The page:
One of the most difficult tasks when writing a CV or preparing for an interview (even for internal jobs) is getting your transferable skills down. It’s difficult because it’s hard for us to think outside what we are used to be doing day in and day out.
What’s even more difficult, we often are not aware how these skills are practiced elsewhere. This actually means we don’t actually know which of our skills are transferable.
Fear not, dear readers, help is at hand! Below are 3 quick steps to get you on your way to a stunning list of transferable skills:
1. Start a Work task diary
Think of all the things you do on a daily basis and make a list. This may be harder than you think, because many of our daily tasks are done without us thinking about them anymore. If the list is challenging, try starting a diary as you work for a week or two. Pause every hour or two and write down what you have done and what you have achieved.
This doesn’t have to be just in your job. If you are a stay at home parent, things you do to take care of the household count as well (organising play dates, managing budgets, scheduling days, booking travel, etc.). Student life also offers a variety of tasks that can mean something in a work environment. Get your diaries going, then!
At the end of this stage you should have a good idea of the things that you do what they amount to.
2. Talk to someone who does a similar job, but in a different industry
Find someone you know (or whom your friends know) who doe similar things to you, but in a different setting. This will help you understand what you two do that is common to both practices. In other words, try to someone with a similar job description to yours, but in a company that is completely different to yours. You may want to talk to a different department in your company. If you are in a client-facing role, talk to a back office person, etc.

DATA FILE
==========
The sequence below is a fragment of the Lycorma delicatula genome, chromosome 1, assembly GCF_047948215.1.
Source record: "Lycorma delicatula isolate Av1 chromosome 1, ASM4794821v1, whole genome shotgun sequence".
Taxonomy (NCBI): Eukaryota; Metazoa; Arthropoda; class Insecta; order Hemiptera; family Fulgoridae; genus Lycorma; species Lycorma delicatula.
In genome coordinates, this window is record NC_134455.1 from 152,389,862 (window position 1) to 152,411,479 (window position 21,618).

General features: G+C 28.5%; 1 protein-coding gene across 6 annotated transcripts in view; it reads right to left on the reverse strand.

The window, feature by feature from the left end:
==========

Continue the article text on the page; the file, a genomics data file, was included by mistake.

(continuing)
For people who are not at work, talk to someone (or more than one person) who has a job which includes tasks you perform and achieve similar things.
At the end of this stage you will have common themes which are your first set of transferable skills.
3. Talk to someone in the same industry, but in a different job
You may think this is counter-intuitive; after all, you are not likely to have much in common with someone who does a different job. That’s the whole point, though. The conversation here will be around what common themes you find, and these are linked to the industry within which you work or specifically to the company you work it.
If you are out of a work situation, think about one of the biggest wins you’ve had recently. Then think what sort of a job would offer a similar challenge to the people who do it. This could be a difficult conversation you had with a school teacher, or getting an extra discount. It could be managing to deliver lots of written pieces of work on time or fixing your house up for a landlord inspection.
Find someone who does this job and talk to them. This conversation will pinpoint those elusive/fluffy skills like interpersonal skills, leadership and management related skills, analytical skills and even specific technical skills you are particularly proud of. Understanding how they are used in other settings will help you understand the extent to which you use them.
At the end of this stage you will find a slightly different set of common themes – even more transferable skills.
You should have two lists: the first list is likely to include technical or hard skills, the thing you need to know how to do; the second list is likely to be things that transcend all industries and jobs. Identifying which is a technical skill and which is a transcending skills will help you focus your CV when you are applying to jobs in familiar and new industries.
You may also find that the conversations will give you ideas on how to develop your skills, which – as always, is a great thing!
Did our tips work? Did you manage to identify your transferable kills? let us know! Comment below.
If you would us to help you with your transferable skills, drop us a line.
Photo credit to J_LB via sxc.hu.